The controversial pilot cull of badgers in the South West could begin as early as this weekend, but officials and organisers are remaining tight-lipped about plans.
The Government has given permission for the six-week test cull in the bovine tuberculosis hotspot area around Tewkesbury in west Gloucestershire. A licence has also been granted in West Somerset, though that is not likely to start yet.
The culls have to be over by the New Year, when the badger breeding season begins.
The cull to tackle bovine TB will be a "contribution towards bearing down on the disease", said Farms Minister David Heath, Lib Dem MP for Somerton and Frome in Somerset. "Nothing would please me more than to move to a vaccination programme to eradicate this disease," he said, but acknowledged it was "still a few years away yet".
He maintained the cull was "nothing to do with any political considerations" and was about dealing effectively with a devastating disease.
He added: "If I wanted to be popular I would not be talking about killing little black and white creatures that everybody loves. This is simply a response to a devastating disease, doing so in the most effective way in terms of the science and the evidence that we have."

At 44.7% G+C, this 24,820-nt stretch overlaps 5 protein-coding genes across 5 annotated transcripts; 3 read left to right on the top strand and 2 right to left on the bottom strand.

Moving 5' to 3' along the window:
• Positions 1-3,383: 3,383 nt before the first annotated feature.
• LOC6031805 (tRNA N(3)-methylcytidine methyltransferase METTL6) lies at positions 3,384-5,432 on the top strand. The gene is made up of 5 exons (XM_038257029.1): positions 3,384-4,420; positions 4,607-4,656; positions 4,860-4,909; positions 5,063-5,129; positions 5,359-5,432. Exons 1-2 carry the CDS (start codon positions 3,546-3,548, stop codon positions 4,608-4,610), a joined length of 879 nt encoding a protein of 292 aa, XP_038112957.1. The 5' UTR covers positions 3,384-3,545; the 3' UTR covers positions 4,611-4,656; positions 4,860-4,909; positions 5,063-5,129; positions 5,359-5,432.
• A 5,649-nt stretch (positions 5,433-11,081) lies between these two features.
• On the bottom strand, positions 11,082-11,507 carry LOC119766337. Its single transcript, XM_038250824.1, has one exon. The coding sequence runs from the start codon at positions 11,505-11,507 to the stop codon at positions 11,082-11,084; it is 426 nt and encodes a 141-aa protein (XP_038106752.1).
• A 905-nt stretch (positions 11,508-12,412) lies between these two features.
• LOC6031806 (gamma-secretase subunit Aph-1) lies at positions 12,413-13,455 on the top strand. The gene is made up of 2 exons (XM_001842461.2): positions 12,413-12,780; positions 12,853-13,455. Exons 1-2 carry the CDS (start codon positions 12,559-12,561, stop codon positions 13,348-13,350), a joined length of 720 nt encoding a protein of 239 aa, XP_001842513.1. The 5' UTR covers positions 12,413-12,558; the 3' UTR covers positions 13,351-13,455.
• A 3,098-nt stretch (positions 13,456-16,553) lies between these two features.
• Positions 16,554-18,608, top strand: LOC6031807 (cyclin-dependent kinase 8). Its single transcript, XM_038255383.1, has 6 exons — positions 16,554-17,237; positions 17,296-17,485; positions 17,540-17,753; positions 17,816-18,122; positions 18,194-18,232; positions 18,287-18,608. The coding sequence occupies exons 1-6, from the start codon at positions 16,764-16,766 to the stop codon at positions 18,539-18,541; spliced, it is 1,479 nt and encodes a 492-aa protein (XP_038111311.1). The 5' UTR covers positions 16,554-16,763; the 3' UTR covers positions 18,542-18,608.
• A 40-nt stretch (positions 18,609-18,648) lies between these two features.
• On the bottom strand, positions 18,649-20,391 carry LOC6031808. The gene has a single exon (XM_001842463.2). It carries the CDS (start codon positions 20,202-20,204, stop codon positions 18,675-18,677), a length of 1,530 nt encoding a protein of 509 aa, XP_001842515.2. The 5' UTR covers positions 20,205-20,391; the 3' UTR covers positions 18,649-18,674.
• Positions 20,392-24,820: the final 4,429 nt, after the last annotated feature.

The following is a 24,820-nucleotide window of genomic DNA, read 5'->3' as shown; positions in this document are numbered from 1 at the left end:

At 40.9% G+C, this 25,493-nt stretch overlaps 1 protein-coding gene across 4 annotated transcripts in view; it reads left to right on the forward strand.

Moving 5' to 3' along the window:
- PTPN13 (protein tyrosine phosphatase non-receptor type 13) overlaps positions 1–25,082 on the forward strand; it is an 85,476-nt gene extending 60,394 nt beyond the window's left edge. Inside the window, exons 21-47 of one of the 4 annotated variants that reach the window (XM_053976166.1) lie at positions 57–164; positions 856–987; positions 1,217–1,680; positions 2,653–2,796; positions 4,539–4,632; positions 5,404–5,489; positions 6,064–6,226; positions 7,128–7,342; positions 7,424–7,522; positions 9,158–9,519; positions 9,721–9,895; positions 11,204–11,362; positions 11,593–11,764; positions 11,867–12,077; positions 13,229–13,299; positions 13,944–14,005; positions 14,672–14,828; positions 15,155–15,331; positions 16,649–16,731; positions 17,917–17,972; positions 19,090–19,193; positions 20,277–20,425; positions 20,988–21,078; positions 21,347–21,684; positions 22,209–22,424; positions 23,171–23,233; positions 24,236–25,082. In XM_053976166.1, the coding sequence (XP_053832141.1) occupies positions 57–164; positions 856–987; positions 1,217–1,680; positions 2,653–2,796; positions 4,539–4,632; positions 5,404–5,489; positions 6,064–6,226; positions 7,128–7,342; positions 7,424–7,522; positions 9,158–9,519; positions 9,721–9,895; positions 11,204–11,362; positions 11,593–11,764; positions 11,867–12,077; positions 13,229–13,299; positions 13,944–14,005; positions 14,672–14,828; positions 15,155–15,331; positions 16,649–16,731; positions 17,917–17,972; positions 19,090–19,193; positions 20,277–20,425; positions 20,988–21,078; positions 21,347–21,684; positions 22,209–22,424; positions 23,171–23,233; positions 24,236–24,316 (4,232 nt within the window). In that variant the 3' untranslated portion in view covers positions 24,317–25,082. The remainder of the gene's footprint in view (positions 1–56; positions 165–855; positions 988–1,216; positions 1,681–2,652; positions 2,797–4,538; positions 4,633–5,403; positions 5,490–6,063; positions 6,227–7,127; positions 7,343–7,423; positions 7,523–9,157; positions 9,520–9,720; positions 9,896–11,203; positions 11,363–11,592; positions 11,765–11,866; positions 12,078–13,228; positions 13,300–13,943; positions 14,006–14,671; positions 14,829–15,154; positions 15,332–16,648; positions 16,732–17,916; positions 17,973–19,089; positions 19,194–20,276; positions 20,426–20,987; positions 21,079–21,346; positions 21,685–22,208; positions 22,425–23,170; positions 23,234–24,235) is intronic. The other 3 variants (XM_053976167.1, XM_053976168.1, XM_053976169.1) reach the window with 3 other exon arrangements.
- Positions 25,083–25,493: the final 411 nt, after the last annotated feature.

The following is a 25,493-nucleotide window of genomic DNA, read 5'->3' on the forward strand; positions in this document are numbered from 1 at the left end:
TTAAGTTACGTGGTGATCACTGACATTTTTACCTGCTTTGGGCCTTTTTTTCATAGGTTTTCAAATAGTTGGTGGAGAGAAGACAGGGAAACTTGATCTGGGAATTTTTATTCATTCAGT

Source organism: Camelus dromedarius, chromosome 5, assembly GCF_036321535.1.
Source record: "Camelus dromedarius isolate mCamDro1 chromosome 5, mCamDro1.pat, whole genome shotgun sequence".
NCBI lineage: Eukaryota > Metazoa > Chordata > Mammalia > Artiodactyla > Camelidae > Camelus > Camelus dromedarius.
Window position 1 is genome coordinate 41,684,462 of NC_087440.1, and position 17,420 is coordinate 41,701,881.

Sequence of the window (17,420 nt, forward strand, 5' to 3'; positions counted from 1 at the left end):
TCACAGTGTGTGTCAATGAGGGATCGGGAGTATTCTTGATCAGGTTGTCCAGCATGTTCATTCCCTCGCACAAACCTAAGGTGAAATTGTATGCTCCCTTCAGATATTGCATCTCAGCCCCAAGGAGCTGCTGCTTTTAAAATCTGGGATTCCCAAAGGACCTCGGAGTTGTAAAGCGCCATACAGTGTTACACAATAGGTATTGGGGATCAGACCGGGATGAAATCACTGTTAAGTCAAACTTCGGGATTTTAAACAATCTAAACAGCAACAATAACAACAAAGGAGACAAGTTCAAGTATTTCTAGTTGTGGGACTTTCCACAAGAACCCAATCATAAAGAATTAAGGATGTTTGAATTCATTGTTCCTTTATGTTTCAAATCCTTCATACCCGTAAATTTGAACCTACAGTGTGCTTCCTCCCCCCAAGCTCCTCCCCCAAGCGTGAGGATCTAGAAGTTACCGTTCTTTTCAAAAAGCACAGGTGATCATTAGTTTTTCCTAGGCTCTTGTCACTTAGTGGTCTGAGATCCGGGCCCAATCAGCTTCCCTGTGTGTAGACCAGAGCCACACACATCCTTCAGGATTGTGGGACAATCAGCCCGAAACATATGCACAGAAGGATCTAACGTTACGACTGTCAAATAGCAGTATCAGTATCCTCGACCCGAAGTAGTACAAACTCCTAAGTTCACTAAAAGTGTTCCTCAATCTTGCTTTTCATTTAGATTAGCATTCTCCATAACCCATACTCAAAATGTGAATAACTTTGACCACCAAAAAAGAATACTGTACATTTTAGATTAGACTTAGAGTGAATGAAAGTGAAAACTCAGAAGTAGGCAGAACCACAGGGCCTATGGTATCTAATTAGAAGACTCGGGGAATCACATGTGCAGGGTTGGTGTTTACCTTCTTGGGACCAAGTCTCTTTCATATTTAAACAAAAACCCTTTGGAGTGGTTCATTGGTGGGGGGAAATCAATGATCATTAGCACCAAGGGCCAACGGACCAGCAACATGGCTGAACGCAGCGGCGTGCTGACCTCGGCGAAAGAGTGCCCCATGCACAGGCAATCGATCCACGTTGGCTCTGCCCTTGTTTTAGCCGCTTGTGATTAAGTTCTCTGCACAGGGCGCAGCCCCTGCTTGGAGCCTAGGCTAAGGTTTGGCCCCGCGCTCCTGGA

The pilot culls in the two chosen areas would potentially see between 500 and 800 badgers killed, he said.
Mr Heath's comments came after Lord Krebs, who ran the last badger-cull trial, questioned the scientific support for it. He told the BBC: "People certainly have cherry-picked results to try to get the argument that they want. I'm not very impressed by the current policy."
Wildlife campaigners and opponents believe culls do not have a significant effect on tackling the disease in livestock.
Responding, Mr Heath said: "The scientific support we have suggests that a cull of the sort that we are proposing would be a contribution towards bearing down on the disease.
"It's not the answer in itself. There are lots of other things that we have to do. We have to continually improve bio-security, we have to continually make sure that we reduce cattle-to-cattle infection, but as part of a toolbox of things that we can do, this is certainly an effective part."
Mr Heath said the pilot culls would take place "probably very soon indeed". He added: "This is an absolutely devastating disease with 26,000 cattle slaughtered last year. The fact is that while nobody wants to see a single badger killed, there isn't a single country in this world that's actually borne down effectively on bovine TB without doing something about the reservoir in the wild population."